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Keeping it sub-zero cool with the original Lancia Stratos Concept

Designed by Marcello Gandini, the grandmaster of wedge design, the Lancia Stratos Zero concept car stunned the world when it was first unveiled in 1970. Last weekend, the mythical showcar truly lived up to its name when it descended for a sub-zero appearance on the frozen lake of St Moritz.

There’s a lot of talk about unknown objects travelling the stratosphere right now, but despite its out-of-this-world appearance we can assure you that this wedge-shaped vehicle on ice is neither a high-tech spying device, a weather balloon or a UFO from outer space. Still, we like to imagine that the crowds at the 1970 Turin Auto Show must have marvelled at the car with the same amazement as the ape people that surrounded the black monolith in Stanley Kubrick’s 1968 cult sci-fi movie ‘2001: A Space Oddissey’. After all, the futuristic concept car appeared to be made from a solid piece of metal, it was as flat as a flying saucer and so futuristically shaped that it could have just arrived from outside the solar system.  

In fact, the mission of Bertone’s ‘Progetto Zero’ had been to reinvent the Lancia brand and surprise the manufacturer’s managers with a dramatic follow-up concept to the cars that had started the wedge movement in automotive design: the Alfa Romeo Carabo that had been designed by Marcello Gandini for Bertone in 1968 and the Ferrari Modulo that had been created by Paolo Martin at Pininfarina and unveiled at Geneva in spring 1970. When this Lancia was unveiled in Turin, the car was officially labelled “Stratos HF.” Nuccio Bertone had initially wanted to call it Stratolimite, as in ‘limit of the stratosphere’, clearly inspired by its space-age design and the general fascination around interstellar travel at the time. However, it came to be known simply by its internal nickname: Zero.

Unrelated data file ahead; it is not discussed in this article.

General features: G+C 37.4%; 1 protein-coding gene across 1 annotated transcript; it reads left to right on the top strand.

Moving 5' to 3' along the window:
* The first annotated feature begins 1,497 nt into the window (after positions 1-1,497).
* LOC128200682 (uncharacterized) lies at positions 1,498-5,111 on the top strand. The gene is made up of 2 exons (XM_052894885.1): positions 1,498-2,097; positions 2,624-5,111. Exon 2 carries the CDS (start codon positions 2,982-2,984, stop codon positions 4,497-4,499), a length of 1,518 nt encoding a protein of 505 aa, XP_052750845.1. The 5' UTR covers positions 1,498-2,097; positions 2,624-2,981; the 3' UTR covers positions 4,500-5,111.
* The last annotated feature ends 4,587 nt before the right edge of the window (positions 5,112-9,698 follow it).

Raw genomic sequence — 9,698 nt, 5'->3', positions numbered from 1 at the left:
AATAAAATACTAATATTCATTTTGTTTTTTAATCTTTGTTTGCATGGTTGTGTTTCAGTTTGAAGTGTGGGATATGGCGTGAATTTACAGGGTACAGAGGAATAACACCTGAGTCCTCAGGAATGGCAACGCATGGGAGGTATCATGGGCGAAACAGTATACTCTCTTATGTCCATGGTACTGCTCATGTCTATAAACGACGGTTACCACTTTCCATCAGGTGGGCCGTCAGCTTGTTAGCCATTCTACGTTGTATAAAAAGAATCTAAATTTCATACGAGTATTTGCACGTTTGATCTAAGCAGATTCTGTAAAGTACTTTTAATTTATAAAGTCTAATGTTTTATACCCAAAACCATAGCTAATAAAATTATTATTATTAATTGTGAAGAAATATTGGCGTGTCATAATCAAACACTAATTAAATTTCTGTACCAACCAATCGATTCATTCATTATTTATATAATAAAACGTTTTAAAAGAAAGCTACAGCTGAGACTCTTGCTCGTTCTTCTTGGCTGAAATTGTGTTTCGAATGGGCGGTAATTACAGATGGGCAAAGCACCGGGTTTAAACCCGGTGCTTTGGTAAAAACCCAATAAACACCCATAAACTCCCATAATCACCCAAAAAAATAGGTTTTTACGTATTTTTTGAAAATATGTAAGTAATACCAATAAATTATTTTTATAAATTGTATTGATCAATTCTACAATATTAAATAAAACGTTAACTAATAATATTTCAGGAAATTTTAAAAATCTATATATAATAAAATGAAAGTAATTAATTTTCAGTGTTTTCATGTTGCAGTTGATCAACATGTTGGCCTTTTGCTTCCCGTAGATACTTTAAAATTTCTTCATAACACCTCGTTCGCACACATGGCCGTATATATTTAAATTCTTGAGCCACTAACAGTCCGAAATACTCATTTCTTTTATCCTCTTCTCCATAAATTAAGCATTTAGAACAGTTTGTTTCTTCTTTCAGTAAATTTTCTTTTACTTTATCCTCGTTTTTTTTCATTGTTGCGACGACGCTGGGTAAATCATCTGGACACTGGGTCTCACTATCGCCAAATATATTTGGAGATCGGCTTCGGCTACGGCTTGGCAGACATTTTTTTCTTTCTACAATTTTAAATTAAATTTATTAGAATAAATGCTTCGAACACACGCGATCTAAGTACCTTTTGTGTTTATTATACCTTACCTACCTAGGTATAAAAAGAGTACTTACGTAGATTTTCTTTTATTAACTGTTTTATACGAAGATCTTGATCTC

It is said that Nuccio Bertone personally drove the showcar on public roads when he went to meet Lancia’s top brass a few months earlier to discuss a more realistic sports car project which eventually became the Stratos Stradale. Although the production Stratos did not bear much resemblance to Marcello Gandini’s dream, its role in reinventing the Lancia brand through its success in rally racing cannot be understated. Even so, the Stratos Zero has to be considered one of the most impressive creations in the history of the automobile. 

Last weekend, the Lancia Stratos Zero caused more than a stir when it made a sub-zero appearance at The ICE St Moritz. Its owner, the Californian car collector Philip Sarofim, even took the concept car for a couple of laps around the ice track on the frozen lake – we will certainly not forget the sight of the orange wedge racing across the ice in front of the alpine peaks anytime soon. After all, putting a one-off concept car with fragile mechanics, non-existent ground clearance and an overall height of only 84 centimetres onto a frozen lake already qualifies for the stunt of the year. In the end, Philip rightfully claimed this year’s Best of Show trophy for daring to bring the game-changing concept car to the Alps.

We at Classic Driver have had the pleasure of seeing the Stratos Zero in the flesh a couple of times after it was sold at RM Sotheby’s in 2011. In 2018, the Stratos Zero stunned spectators and judges alike at the Concorso d’Eleganza Villa d’Este. Shortly after, Philip Sarofim gave us and photographer Kevin van Campenhout the opportunity for a rendezvous with the wonderful wedge in the South of France. Now, on the Sunday morning after the ICE, we and Kevin had the chance for another tête-à-tête with the Zero, this time shooting it in freezing temperatures in the stunning setting of the Swiss Alps. Sometimes, even the wildest dreams can come true!

Photos: Kevin van Campenhout